Review Summary: The father of all progressive conceptual double albums.
“The Lamb Lies Down On Broadway” is the sixth studio album by Genesis and was released in 1974. The line up on the album is Peter Gabriel, Tony Banks, Steve Hackett, Mike Rutherford and Phil Collins.
When Genesis finished the “Selling England By The Pound” live tour, they had already come a long way. In the preceding three years, Genesis was almost continuously touring, playing in more than 400 shows, about one gig every three days. After recording their previous studio album “Selling England By The Pound” and their debut live album “Genesis Live”, released in the same year, the quintet took a break from touring, to write their next new studio album. The working on their previous studio albums has always consisted of picking from all the material they had, trying out those pieces they liked more, selecting them in a more or less democratic process, and recording them.
For their next studio album, Genesis took their conclusions and decided to make of their new album a double work. The decision gave them enough space to extend the songs, but it also meant that they had to write almost twice as usual to have material good enough to be published. And this amount of music had to have a corresponding amount of lyrics, to go with it. So, Genesis decided that the time had come to make a concept album, where its lyrics would tell a continuous story. Suddenly, it wasn’t a simple album where Genesis was working on anymore, but the hallmark of every progressive group, a concept album. Now they needed a story for it. Every member threw their ideas and in the end Gabriel’s idea was chosen in favour of Rutherford’s suggestion, the Saint-Exupéry’s fairy tale “The Little Prince”.
“The Lamb Lies Down On Broadway” had a very strange writing process. While Steve, Banks, Rutherford and Collins were busy writing the music and sat in one corner of the house (Headley Grange in Headley, East Hampshire), Gabriel was writing the lyrics set on another corner. The writing process of the band was completely changed, this time.
Lyrically, the album tells us a story where the main protagonist is a young Puerto Rican, named Rael, in the New York City. In short, one morning he was swallowed by a huge black wall and was subject to a series of surreal experiences, and in the end he was rescued from a roaring river. The story of Rael is very surrealistic and very difficult to interpret, which is very usual with the Gabriel’s lyrics. It has many levels from which can be read and understood. It’s full of allusions and puns and it’s open to lots of interpretations, and it seems to deny an only one definitive interpretation.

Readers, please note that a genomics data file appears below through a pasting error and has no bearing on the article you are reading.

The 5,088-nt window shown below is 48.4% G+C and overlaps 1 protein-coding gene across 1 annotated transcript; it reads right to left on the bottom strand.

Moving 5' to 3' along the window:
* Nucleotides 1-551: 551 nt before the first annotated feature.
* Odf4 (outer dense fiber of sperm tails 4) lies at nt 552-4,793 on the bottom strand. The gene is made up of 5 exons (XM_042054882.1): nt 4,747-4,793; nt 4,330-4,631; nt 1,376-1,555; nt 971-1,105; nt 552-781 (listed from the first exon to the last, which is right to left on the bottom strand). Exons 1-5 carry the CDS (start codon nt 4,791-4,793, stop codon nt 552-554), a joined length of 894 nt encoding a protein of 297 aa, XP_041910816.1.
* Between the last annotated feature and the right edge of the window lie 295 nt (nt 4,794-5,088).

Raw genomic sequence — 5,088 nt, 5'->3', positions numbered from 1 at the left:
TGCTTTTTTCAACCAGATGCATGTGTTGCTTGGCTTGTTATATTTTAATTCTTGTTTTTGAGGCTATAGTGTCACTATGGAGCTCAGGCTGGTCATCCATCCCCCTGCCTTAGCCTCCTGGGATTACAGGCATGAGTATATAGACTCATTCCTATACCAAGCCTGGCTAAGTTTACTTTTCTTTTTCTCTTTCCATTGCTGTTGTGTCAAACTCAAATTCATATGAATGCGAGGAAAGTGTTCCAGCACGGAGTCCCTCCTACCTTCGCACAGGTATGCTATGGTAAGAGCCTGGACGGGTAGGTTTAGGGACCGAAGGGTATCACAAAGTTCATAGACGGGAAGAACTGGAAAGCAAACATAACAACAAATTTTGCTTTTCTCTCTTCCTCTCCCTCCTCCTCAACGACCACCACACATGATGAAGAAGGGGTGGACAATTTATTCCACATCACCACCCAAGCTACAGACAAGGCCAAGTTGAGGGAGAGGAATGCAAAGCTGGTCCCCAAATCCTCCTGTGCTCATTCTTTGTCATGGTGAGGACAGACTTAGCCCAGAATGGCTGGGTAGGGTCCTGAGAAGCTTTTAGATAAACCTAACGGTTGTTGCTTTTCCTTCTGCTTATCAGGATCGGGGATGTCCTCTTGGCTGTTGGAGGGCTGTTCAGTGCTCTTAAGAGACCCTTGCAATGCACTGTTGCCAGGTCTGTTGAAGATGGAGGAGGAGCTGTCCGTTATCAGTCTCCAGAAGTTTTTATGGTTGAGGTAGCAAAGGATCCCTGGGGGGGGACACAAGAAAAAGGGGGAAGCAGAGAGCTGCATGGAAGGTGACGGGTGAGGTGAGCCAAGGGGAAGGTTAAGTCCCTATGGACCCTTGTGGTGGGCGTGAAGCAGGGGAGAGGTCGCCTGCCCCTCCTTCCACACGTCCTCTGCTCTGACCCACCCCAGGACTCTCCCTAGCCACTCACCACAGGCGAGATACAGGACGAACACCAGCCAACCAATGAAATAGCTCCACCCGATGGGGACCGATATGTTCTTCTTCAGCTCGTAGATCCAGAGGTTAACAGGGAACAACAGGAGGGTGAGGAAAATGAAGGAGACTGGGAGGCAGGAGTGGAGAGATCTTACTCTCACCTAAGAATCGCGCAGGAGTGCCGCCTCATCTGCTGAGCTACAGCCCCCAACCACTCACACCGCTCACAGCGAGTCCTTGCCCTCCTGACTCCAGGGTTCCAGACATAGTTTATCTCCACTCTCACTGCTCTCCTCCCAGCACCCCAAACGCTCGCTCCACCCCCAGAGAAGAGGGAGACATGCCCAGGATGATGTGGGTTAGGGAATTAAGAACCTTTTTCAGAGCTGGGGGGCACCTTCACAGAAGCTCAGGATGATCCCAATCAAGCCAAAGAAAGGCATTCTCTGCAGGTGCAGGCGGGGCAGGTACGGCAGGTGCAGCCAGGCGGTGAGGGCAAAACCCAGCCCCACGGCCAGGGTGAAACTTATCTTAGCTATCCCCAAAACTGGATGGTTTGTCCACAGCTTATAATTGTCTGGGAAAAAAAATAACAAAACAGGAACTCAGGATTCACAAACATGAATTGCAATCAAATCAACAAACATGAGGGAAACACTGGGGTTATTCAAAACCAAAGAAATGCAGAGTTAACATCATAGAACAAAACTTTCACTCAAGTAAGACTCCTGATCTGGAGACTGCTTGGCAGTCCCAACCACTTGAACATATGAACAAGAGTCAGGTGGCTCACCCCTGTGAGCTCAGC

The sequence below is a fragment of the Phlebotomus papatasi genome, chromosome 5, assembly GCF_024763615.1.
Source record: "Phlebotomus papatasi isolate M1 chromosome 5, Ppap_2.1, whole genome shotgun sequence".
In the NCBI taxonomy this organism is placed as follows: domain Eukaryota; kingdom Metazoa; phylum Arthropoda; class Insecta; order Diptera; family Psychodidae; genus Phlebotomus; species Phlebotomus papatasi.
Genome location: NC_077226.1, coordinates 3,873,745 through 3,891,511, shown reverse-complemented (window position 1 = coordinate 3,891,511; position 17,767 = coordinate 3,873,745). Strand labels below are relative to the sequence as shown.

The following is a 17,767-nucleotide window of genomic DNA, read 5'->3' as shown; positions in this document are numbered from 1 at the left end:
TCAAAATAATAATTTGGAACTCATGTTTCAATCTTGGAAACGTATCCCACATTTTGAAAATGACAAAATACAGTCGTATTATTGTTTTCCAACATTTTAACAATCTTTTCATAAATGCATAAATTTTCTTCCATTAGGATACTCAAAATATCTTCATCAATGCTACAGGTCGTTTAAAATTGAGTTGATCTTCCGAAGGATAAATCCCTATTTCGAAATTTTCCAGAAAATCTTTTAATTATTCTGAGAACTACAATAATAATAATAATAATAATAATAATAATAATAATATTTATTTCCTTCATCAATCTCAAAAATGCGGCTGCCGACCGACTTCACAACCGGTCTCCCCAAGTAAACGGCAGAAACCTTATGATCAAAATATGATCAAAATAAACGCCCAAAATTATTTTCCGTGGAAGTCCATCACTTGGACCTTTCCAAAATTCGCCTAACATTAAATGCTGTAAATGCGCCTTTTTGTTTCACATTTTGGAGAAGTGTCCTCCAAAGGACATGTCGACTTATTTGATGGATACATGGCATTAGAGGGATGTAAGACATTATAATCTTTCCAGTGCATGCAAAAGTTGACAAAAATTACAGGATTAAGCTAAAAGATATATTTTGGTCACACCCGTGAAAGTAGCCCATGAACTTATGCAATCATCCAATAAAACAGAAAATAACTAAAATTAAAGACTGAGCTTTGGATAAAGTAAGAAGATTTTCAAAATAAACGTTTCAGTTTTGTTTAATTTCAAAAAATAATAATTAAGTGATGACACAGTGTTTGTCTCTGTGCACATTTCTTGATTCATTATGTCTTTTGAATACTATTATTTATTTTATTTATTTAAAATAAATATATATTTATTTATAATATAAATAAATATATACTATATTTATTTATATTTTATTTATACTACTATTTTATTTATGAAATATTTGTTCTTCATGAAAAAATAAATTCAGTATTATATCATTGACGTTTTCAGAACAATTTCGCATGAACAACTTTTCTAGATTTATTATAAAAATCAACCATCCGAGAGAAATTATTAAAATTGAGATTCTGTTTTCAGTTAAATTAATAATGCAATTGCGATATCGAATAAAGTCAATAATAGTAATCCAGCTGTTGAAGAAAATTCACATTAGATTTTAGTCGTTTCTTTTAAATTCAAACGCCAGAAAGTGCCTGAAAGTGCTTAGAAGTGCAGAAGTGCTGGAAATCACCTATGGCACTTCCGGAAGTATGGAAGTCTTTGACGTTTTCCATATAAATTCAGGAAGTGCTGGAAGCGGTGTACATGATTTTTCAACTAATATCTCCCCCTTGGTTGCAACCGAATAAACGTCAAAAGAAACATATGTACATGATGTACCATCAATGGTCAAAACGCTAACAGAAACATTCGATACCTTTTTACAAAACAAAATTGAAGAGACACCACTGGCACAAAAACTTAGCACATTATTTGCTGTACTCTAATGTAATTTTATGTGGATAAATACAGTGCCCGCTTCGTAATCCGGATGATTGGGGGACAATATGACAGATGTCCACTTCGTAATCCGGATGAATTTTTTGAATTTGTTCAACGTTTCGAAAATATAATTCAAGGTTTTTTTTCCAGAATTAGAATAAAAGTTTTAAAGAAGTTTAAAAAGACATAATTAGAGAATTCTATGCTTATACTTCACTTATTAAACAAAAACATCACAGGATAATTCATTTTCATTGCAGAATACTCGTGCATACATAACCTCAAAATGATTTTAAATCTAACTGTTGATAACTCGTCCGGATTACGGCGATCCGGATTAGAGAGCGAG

Musically, the album contains some of the best music ever made by Genesis. The first disc contains some of the most visceral and thrilling music that the group ever recorded. The dense “In The Cage” condenses the side long pomp of previous epics of the band with eight exhilarating minutes. “Back In N.Y.C.” is a raw aggressive rock. “The Chamber Of 32 Doors” contains one of Gabriel’s most soulful vocals work, and “The Carpet Crawlers” gave the group a standard which remained in their live sets, for years. The second disc has also some highlights like “Lilywhite Lilith”, “The Lamia” and “It”. However, it’s impossible not to listen to the entire album as a whole, because this is a concept album.
“The Lamb Lies Down On Broadway” represents unfortunately the swan song of Genesis as the classic quintet as many of us love very much. At the end of the world tour to support the album, Gabriel left the band to pursue his solo career. It’s no wonder that Gabriel left Genesis after this album. It seems, to me, the sound of a leader moving sharply in the opposite direction to the rest of the band. Genesis was a truly unique entity, when Gabriel was in the group, producing albums which, except the first, had become classics and progressive in the strictest sense of the word.
“The Lamb Lies Down On Broadway” represents also the beginning of one of the biggest transformations that any progressive band would suffer in the future. With the departure of Hackett from the group, after the release of their next albums “A Trick Of The Tail”, “Wind And Wuthering” and “Seconds Out”, Genesis became a very successful pop group with only a slight glimpse of their previous past, as one of the best bands in the progressive rock world.
Conclusion: Unfortunately, “The lamb Lies Down On Broadway” along with “Tales From Topographic Oceans” of Yes has come to be dismissed as a reductive shorthand for all that is grim about progressive rock music, despite the Genesis’ album be a more consensual album than the Yes’ work. However, we are in presence of one of the quintessential progressive rock albums of the 70’s that shows Genesis at their best. It became a landmark in the progressive rock music as the father of all double concept albums. Even today, its presence on works like “Subterranea” of IQ”, but above all, “Snow” of Spock’s Beard, is clearly felt. But, what impresses me most on this Genesis’ album is there isn’t a weak song on it despite the lack of unity in the band’s song writing of the album.
Music was my first love.
John Miles (Rebel)